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  • Print publication year: 2004
  • Online publication date: June 2018

12 - Analysing qualitative data from information organizations



• What is involved in the process of analysing qualitative data from information organizations?

• How does the researcher achieve depth of understanding when analysing data?

• What are the roles of, and differences between, data analysis and data interpretation?

• How can computer technology assist in the analysis of qualitative data?

This chapter provides an overview of qualitative data analysis, as well as strategies for analysing and reformatting large bodies of data. Information organizations involve complex social processes; qualitative research methods are themselves complex – and for this reason are well suited to dealing with such organizations. As a result, qualitative research in information organizations frequently results in enormous quantities of rich and complex data that must be analysed and descriptively reconstructed. The greatest challenge in a qualitative study is ‘not to get data, but to get rid of it!’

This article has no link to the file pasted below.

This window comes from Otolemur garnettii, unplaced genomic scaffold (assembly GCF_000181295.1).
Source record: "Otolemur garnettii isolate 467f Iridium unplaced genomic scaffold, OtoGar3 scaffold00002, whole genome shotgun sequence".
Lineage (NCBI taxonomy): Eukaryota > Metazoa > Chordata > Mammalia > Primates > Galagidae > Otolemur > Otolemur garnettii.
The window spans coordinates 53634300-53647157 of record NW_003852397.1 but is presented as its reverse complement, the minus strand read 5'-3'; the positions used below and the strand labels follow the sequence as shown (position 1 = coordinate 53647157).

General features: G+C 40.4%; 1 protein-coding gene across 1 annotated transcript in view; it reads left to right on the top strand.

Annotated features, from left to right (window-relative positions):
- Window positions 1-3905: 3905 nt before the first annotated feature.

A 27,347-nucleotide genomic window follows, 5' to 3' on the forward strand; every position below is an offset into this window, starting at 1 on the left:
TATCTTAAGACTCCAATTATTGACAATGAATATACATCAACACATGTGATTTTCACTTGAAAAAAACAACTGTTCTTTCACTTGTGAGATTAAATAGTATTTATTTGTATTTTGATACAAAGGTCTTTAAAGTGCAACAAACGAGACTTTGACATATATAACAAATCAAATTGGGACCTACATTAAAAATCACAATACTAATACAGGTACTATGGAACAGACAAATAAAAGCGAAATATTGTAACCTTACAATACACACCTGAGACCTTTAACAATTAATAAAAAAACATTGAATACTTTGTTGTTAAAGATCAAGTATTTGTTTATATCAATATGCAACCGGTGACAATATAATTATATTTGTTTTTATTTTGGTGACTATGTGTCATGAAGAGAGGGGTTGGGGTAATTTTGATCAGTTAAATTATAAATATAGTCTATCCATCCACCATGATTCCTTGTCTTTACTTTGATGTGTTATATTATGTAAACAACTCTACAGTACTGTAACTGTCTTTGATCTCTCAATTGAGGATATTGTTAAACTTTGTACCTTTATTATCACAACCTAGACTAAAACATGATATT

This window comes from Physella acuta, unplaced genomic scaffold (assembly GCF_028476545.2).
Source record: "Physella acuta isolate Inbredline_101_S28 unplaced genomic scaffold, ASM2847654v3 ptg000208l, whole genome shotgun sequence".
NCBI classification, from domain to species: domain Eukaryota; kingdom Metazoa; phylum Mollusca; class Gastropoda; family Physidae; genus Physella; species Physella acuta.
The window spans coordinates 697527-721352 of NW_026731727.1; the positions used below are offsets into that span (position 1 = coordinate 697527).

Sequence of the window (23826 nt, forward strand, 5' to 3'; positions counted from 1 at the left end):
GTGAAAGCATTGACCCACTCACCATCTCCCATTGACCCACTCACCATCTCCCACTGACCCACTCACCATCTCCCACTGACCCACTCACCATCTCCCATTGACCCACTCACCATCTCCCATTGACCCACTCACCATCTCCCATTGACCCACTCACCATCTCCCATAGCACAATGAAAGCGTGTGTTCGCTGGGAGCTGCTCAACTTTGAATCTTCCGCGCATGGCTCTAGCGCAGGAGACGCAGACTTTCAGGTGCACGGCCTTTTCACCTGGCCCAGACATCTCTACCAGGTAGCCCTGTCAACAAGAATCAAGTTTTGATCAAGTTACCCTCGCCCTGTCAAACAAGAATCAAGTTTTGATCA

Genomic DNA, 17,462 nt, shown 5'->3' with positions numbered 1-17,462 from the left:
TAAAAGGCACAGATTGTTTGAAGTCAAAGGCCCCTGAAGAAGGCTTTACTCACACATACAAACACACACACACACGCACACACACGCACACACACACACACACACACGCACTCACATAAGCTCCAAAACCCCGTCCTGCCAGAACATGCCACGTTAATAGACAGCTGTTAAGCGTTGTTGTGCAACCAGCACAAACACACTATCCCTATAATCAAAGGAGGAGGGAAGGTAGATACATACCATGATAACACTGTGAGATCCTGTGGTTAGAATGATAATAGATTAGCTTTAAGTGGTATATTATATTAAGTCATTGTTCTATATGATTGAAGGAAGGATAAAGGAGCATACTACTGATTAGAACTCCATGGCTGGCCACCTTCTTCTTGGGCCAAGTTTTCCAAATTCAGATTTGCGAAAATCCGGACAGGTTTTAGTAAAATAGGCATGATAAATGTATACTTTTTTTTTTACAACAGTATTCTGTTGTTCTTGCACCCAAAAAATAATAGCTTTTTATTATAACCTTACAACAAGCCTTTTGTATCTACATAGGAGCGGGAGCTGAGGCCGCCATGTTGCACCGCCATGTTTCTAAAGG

Before beginning, however, it is worth indicating that the carefully structured approach that we discuss here is not always necessary. For some qualitative investigators, even quite inexperienced ones, it is entirely feasible that data analysis may be simply a matter of finding a quiet corner, spreading out the field notes without a laptop in sight, and writing about what was seen and heard. Many times we know instinctively, from our sensitive immersion in the particular culture being investigated, what needs to be said, and how.

Sometimes this approach works very well, as it has for generations of researchers. More often than not, however, you will need to take a more structured, conscious approach to your data analysis. In this case, you may find computer software an invaluable aid. If your data prove too great in quantity or too complex to carry in your head, this chapter suggests several approaches to making sense of it.

Overview of data analysis

Believing, with Max Weber, that man is an animal suspended in webs of significance he himself has spun, I take culture to be those webs, and the analysis of it to be therefore not an experimental science in search of law but an interpretative one in search of meaning.